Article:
Cremation is a popular choice for many people because of cost, time, and space constraints. The deceased’s loved ones will have more time to decide what to do with their cremated remains, ensuring they can say goodbye properly and move forward. In recent years, we’ve seen cremation become a more popular option for Australians over traditional burials. But not everyone is familiar with the cremation process – so how does it work?
Once your family have engaged a Funeral Director, the Next of Kin or Executor will usually be the point of contact. They will be required to sign the relevant authorities to allow the deceased to be taken into care and the cremation to take place.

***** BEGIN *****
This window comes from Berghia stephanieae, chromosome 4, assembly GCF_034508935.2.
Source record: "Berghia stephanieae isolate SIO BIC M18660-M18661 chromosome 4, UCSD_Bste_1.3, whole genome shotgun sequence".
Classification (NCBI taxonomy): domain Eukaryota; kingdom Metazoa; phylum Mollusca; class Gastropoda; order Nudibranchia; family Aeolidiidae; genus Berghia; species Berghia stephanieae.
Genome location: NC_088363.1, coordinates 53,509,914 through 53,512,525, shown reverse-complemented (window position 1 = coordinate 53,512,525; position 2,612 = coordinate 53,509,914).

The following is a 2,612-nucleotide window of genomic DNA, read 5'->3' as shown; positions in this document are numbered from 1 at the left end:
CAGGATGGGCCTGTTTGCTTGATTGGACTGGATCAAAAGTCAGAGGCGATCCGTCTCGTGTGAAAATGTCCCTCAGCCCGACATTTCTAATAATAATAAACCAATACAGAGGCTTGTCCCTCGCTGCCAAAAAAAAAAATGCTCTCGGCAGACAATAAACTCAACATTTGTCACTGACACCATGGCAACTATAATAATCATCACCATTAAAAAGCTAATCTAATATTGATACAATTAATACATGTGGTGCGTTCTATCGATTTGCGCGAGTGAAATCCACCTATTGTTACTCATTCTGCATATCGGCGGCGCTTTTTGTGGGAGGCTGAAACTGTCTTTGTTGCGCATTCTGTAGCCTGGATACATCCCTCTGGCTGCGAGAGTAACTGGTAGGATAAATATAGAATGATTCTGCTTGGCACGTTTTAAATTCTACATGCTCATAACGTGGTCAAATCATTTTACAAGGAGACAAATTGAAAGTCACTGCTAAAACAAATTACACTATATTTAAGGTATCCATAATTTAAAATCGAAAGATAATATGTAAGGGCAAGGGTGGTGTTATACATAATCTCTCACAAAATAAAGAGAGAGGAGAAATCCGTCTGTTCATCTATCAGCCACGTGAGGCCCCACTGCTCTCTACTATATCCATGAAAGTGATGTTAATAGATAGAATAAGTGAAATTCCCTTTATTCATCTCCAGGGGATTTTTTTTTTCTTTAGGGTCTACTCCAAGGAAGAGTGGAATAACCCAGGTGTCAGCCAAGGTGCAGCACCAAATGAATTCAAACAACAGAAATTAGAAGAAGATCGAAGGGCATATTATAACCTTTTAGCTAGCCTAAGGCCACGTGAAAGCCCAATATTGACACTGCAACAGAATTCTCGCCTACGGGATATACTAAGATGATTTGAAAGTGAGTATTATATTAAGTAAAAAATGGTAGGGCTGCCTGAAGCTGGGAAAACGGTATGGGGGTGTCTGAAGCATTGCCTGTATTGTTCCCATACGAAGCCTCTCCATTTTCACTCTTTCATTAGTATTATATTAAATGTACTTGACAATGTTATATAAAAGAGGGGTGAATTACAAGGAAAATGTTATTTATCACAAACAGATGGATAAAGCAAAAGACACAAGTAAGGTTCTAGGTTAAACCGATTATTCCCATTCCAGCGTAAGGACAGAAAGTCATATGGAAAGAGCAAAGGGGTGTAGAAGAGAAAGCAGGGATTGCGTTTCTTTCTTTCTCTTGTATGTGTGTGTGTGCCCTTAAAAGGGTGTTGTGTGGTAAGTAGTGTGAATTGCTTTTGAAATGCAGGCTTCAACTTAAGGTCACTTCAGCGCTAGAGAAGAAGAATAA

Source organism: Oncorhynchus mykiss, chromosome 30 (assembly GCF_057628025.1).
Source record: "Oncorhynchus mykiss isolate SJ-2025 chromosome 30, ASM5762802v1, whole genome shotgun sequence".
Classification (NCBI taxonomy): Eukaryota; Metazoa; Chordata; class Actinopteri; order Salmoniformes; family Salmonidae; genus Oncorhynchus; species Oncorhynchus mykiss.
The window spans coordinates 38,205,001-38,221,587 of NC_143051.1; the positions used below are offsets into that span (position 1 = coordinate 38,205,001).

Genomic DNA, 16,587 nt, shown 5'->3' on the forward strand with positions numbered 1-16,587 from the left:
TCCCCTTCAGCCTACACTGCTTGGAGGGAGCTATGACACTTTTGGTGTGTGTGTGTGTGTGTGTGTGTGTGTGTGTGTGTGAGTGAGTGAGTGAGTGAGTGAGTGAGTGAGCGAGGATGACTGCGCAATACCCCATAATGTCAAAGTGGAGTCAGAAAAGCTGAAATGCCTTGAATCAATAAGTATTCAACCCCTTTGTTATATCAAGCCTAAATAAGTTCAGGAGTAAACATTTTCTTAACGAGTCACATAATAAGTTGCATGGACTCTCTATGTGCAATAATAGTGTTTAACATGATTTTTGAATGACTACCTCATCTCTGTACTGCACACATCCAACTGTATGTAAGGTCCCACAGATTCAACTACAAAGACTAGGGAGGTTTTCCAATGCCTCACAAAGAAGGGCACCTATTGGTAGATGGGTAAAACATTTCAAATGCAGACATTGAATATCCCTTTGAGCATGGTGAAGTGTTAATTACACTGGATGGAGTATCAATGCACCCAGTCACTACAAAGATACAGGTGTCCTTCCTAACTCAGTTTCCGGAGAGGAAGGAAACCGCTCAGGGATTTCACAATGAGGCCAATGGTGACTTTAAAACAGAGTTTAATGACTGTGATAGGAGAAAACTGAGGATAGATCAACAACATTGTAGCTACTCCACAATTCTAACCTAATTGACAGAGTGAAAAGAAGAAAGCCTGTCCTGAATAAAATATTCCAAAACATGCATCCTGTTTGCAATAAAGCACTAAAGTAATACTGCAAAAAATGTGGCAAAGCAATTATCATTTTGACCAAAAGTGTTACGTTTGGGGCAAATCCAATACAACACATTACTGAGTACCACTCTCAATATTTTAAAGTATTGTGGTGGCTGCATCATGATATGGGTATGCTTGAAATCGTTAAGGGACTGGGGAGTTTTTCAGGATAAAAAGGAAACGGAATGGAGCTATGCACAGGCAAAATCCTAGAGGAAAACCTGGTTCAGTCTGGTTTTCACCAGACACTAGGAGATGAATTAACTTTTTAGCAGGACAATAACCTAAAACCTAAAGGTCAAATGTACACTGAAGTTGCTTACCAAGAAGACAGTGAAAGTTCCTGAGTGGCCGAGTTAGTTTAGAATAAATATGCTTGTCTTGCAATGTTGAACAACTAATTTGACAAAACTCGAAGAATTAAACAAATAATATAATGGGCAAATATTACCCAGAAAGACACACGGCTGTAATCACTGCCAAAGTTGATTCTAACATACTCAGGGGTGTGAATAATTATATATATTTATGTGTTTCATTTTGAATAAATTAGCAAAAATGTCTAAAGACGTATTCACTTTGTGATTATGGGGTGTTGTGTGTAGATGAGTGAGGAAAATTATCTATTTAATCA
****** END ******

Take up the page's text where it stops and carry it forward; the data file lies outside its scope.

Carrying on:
There are a number of practical considerations that often make cremations a more logical choice for families;
Cremated remains can be placed in an urn, a niche or rose garden within a cemetery or interned within an existing grave pending all legislative requirements are met. This has been a popular option for people who want to combine cremation with traditional burial rites. There are also options such as scattering ashes at a place of significance, pending legislative requirements are met or they can choose to create memorial objects out of them.